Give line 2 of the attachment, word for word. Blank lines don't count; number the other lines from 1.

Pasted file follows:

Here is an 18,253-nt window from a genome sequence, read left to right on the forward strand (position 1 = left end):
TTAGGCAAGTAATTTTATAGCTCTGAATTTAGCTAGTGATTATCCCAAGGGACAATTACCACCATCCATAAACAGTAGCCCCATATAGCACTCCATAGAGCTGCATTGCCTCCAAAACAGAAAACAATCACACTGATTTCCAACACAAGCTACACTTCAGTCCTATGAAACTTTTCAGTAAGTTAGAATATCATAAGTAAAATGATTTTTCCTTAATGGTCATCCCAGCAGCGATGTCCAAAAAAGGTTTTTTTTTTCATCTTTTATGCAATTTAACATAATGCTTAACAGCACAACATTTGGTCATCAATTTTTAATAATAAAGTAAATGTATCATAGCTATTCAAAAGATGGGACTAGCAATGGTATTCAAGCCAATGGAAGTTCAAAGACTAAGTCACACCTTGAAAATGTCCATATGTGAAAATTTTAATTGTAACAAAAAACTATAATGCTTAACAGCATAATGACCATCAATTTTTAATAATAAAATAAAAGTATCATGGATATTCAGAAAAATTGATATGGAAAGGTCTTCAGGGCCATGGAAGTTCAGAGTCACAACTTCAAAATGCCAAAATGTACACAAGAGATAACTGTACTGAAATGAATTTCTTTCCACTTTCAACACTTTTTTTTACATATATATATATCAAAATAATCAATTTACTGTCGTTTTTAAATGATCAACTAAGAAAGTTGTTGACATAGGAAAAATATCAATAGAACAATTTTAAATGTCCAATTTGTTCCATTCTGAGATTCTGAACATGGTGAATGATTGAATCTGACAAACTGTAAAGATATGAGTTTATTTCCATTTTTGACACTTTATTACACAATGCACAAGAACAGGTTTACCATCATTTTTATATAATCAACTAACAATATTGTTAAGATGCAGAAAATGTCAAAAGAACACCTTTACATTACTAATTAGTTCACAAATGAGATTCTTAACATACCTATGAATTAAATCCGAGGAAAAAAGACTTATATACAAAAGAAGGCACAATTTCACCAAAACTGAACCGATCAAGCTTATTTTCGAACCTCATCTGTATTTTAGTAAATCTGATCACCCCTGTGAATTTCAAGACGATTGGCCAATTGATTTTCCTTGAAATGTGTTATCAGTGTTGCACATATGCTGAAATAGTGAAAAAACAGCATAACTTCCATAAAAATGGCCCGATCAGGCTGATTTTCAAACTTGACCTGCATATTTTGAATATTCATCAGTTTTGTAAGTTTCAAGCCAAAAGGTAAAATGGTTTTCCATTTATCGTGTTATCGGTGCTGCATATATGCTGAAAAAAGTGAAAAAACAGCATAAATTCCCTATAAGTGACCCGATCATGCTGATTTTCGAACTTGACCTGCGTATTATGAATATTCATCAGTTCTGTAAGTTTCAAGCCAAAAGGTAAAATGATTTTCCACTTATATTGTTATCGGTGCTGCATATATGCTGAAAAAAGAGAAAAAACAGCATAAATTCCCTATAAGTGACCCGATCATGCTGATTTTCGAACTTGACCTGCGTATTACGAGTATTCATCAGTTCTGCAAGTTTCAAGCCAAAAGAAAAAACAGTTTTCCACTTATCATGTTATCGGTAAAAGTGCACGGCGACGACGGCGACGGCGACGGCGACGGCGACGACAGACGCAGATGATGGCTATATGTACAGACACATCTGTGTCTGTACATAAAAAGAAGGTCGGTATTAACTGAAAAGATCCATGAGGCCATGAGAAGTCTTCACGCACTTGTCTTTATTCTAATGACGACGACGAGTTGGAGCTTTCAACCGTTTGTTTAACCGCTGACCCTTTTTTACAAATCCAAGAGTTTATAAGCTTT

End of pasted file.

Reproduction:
TTAGGCAAGTAATTTTATAGCTCTGAATTTAGCTAGTGATTATCCCAAGGGACAATTACCACCATCCATAAACAGTAGCCCCATATAGCACTCCATAGAGCTGCATTGCCTCCAAAACAGAAAACAATCACACTGATTTCCAACACAAGCTACACTTCAGTCCTATGAAACTTTTCAGTAAGTTAGAATATCATAAGTAAAATGATTTTTCCTTAATGGTCATCCCAGCAGCGATGTCCAAAAAAGGTTTTTTTTTTCATCTTTTATGCAATTTAACATAATGCTTAACAGCACAACATTTGGTCATCAATTTTTAATAATAAAGTAAATGTATCATAGCTATTCAAAAGATGGGACTAGCAATGGTATTCAAGCCAATGGAAGTTCAAAGACTAAGTCACACCTTGAAAATGTCCATATGTGAAAATTTTAATTGTAACAAAAAACTATAATGCTTAACAGCATAATGACCATCAATTTTTAATAATAAAATAAAAGTATCATGGATATTCAGAAAAATTGATATGGAAAGGTCTTCAGGGCCATGGAAGTTCAGAGTCACAACTTCAAAATGCCAAAATGTACACAAGAGATAACTGTACTGAAATGAATTTCTTTCCACTTTCAACACTTTTTTTTACATATATATATATCAAAATAATCAATTTACTGTCGTTTTTAAATGATCAACTAAGAAAGTTGTTGACATAGGAAAAATATCAATAGAACAATTTTAAATGTCCAATTTGTTCCATTCTGAGATTCTGAACATGGTGAATGATTGAATCTGACAAACTGTAAAGATATGAGTTTATTTCCATTTTTGACACTTTATTACACAATGCACAAGAACAGGTTTACCATCATTTTTATATAATCAACTAACAATATTGTTAAGATGCAGAAAATGTCAAAAGAACACCTTTACATTACTAATTAGTTCACAAATGAGATTCTTAACATACCTATGAATTAAATCCGAGGAAAAAAGACTTATATACAAAAGAAGGCACAATTTCACCAAAACTGAACCGATCAAGCTTATTTTCGAACCTCATCTGTATTTTAGTAAATCTGATCACCCCTGTGAATTTCAAGACGATTGGCCAATTGATTTTCCTTGAAATGTGTTATCAGTGTTGCACATATGCTGAAATAGTGAAAAAACAGCATAACTTCCATAAAAATGGCCCGATCAGGCTGATTTTCAAACTTGACCTGCATATTTTGAATATTCATCAGTTTTGTAAGTTTCAAGCCAAAAGGTAAAATGGTTTTCCATTTATCGTGTTATCGGTGCTGCATATATGCTGAAAAAAGTGAAAAAACAGCATAAATTCCCTATAAGTGACCCGATCATGCTGATTTTCGAACTTGACCTGCGTATTATGAATATTCATCAGTTCTGTAAGTTTCAAGCCAAAAGGTAAAATGATTTTCCACTTATATTGTTATCGGTGCTGCATATATGCTGAAAAAAGAGAAAAAACAGCATAAATTCCCTATAAGTGACCCGATCATGCTGATTTTCGAACTTGACCTGCGTATTACGAGTATTCATCAGTTCTGCAAGTTTCAAGCCAAAAGAAAAAACAGTTTTCCACTTATCATGTTATCGGTAAAAGTGCACGGCGACGACGGCGACGGCGACGGCGACGGCGACGACAGACGCAGATGATGGCTATATGTACAGACACATCTGTGTCTGTACATAAAAAGAAGGTCGGTATTAACTGAAAAGATCCATGAGGCCATGAGAAGTCTTCACGCACTTGTCTTTATTCTAATGACGACGACGAGTTGGAGCTTTCAACCGTTTGTTTAACCGCTGACCCTTTTTTACAAATCCAAGAGTTTATAAGCTTT